How do you think a kid would respond if you asked her to define the characteristics of Jemima Puddle-duck? Would you then assume the kids were learning "some pretty awful lessons" from her, and that Beatrix Potter was therefore evil/misogynistic/anti-computer-science? You're making a lot of assumptions about how kids process things. Even of a young child did say that princesses are pretty, it doesn't follow that she therefore MUST be processing that as "Being pretty is the only important thing in the world", or "I shouldn't try hard at math because I can just grow up and marry a prince", or "Because I don't have a penis, I will have to rely on my sexuality to succeed in life". She may well simply process it as "Pretty dresses are fun to dance about in" - especially if, like pretty much all children in not-totally-weird families, she's exposed to a variety of media in day-to-day life, not just Disney princesses. "Unlimited exposure", you say - but I just don't think that's an issue in the average family, as this thread demonstrates. You seem to be arguing against a rather dystopian version of reality in which girls are kept in a pink bubble and force-fed Disney and nothing but Disney 24/7, and I just don't think that exists.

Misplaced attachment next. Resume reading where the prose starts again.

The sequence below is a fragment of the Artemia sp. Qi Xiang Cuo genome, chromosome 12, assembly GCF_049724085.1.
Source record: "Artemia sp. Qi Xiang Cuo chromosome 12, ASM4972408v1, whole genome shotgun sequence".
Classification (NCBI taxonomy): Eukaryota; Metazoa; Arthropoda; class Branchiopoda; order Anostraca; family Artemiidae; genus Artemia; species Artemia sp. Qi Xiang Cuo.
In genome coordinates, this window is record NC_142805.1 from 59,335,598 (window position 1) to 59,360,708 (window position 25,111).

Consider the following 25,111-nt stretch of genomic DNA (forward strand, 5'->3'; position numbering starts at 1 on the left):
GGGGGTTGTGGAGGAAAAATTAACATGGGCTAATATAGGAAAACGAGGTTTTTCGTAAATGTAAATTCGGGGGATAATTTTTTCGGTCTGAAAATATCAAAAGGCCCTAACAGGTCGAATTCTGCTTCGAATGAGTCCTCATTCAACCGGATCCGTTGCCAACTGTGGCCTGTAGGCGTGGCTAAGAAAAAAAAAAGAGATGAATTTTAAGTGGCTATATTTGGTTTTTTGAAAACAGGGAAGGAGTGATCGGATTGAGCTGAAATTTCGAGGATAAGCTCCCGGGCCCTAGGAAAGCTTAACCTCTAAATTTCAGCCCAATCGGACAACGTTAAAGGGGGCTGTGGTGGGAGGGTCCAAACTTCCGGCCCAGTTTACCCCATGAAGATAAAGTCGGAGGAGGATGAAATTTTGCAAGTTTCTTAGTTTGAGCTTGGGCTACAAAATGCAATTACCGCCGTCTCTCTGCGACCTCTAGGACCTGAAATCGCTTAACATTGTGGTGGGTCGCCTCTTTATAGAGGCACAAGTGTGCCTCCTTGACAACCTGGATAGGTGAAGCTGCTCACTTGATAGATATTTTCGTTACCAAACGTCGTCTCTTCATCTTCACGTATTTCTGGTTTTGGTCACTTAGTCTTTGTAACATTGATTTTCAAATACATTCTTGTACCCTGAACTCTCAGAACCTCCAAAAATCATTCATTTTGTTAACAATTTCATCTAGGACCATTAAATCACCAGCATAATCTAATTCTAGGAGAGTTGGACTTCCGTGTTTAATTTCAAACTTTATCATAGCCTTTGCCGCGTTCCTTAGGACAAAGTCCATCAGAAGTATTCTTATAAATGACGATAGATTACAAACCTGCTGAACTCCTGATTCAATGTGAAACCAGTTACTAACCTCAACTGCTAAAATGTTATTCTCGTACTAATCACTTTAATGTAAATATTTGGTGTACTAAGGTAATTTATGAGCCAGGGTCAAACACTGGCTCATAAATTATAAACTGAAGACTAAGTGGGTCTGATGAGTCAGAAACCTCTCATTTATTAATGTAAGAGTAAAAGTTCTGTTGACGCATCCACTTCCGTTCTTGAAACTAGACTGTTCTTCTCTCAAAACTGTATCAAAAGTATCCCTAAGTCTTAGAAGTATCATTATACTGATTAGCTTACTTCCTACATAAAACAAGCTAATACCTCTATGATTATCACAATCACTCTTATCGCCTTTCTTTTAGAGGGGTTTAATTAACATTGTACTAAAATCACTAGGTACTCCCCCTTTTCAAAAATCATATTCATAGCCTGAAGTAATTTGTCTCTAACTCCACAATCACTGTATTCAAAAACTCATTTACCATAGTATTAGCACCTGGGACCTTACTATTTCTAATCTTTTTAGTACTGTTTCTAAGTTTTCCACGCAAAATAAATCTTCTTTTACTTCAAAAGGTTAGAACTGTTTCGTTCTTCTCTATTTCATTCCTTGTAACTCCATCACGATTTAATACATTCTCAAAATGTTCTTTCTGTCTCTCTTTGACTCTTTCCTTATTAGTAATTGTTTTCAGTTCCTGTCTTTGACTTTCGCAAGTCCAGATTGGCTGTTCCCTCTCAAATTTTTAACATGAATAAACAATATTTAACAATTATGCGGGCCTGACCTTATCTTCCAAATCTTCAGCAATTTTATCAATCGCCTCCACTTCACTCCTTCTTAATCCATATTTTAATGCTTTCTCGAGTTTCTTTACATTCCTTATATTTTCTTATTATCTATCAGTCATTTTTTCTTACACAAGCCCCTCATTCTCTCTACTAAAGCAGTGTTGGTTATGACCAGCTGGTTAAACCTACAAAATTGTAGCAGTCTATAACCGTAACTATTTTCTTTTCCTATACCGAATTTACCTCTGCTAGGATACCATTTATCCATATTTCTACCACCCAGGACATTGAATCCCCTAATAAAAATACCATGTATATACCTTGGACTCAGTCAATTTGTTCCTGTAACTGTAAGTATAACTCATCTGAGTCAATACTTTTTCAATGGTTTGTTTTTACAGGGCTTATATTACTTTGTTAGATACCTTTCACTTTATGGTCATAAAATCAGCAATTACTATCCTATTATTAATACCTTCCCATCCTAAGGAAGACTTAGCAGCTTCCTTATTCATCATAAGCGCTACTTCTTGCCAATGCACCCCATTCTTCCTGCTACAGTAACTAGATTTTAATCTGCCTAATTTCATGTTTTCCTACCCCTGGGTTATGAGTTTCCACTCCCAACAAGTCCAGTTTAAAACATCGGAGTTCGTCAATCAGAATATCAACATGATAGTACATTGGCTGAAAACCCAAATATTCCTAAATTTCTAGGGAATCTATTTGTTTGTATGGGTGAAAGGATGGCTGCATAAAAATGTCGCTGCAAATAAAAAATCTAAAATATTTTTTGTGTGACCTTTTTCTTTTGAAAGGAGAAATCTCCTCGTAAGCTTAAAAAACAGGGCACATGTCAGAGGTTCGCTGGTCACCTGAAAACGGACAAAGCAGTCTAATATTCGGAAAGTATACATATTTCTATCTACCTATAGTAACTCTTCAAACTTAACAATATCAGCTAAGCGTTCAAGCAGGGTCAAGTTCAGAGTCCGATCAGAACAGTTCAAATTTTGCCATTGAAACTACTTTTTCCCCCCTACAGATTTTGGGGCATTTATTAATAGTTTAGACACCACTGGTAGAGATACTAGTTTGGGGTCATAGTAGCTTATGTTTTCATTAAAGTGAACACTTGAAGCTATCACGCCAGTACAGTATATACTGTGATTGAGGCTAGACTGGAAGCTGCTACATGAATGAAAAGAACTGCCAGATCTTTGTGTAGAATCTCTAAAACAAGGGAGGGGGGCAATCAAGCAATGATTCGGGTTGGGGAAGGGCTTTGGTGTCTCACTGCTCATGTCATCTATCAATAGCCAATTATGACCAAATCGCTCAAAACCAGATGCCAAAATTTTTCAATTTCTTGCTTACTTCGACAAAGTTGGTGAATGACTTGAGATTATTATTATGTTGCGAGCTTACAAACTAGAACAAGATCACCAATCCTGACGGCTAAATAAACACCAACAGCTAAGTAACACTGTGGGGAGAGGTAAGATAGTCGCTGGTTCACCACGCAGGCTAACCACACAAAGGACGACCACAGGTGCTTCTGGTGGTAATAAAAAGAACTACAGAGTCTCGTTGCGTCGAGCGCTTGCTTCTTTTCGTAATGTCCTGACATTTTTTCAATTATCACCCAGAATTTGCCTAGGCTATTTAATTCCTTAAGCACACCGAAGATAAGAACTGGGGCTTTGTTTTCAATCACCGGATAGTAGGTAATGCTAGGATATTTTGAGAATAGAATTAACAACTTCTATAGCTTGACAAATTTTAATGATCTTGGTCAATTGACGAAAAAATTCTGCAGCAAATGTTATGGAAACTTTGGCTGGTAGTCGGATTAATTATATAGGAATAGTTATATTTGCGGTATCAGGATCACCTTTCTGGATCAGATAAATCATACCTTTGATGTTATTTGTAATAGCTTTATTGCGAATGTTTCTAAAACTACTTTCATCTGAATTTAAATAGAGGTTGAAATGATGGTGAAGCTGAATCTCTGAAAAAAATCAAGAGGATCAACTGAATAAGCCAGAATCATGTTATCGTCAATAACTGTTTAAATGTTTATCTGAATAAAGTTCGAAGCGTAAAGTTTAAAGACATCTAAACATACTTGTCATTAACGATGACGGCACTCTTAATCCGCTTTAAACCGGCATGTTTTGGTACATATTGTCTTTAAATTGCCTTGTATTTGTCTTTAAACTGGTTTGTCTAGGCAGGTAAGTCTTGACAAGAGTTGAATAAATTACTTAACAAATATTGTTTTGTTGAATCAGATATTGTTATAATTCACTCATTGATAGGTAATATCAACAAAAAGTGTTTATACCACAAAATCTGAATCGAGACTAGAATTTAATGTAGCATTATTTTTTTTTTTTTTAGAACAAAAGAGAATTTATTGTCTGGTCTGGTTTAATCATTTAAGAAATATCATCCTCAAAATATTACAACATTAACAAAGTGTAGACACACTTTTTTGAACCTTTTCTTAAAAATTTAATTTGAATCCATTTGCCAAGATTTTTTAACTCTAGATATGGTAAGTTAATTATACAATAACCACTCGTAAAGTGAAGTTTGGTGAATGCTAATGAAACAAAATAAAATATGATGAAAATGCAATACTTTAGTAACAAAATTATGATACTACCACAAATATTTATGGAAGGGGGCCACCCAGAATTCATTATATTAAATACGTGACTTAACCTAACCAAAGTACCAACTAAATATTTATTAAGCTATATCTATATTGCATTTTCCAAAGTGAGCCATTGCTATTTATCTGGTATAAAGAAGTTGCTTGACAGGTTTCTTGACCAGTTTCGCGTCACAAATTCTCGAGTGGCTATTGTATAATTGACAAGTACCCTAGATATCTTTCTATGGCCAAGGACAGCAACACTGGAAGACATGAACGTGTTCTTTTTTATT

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and there's lots of criticism that has been written about the characters in the disney films themselves.

There is; I've read a bunch of it. Some of it's valid, and some just comes across as reactionary oversimplification by people who aren't honestly engaging with the text. I've read, for instance, that Belle's only defining characteristic is her sexuality - which is simply absurd - and statements along the lines of "All the princesses are just wasting their lives away waiting to be saved by a man", which again is patently ridiculous. Lumping a wideish range of female characters created over a span of, what? Eightyish years? together and making broad generalisations about them all is just sloppy scholarship. So anti-Disney criticism needs to be read with that in mind.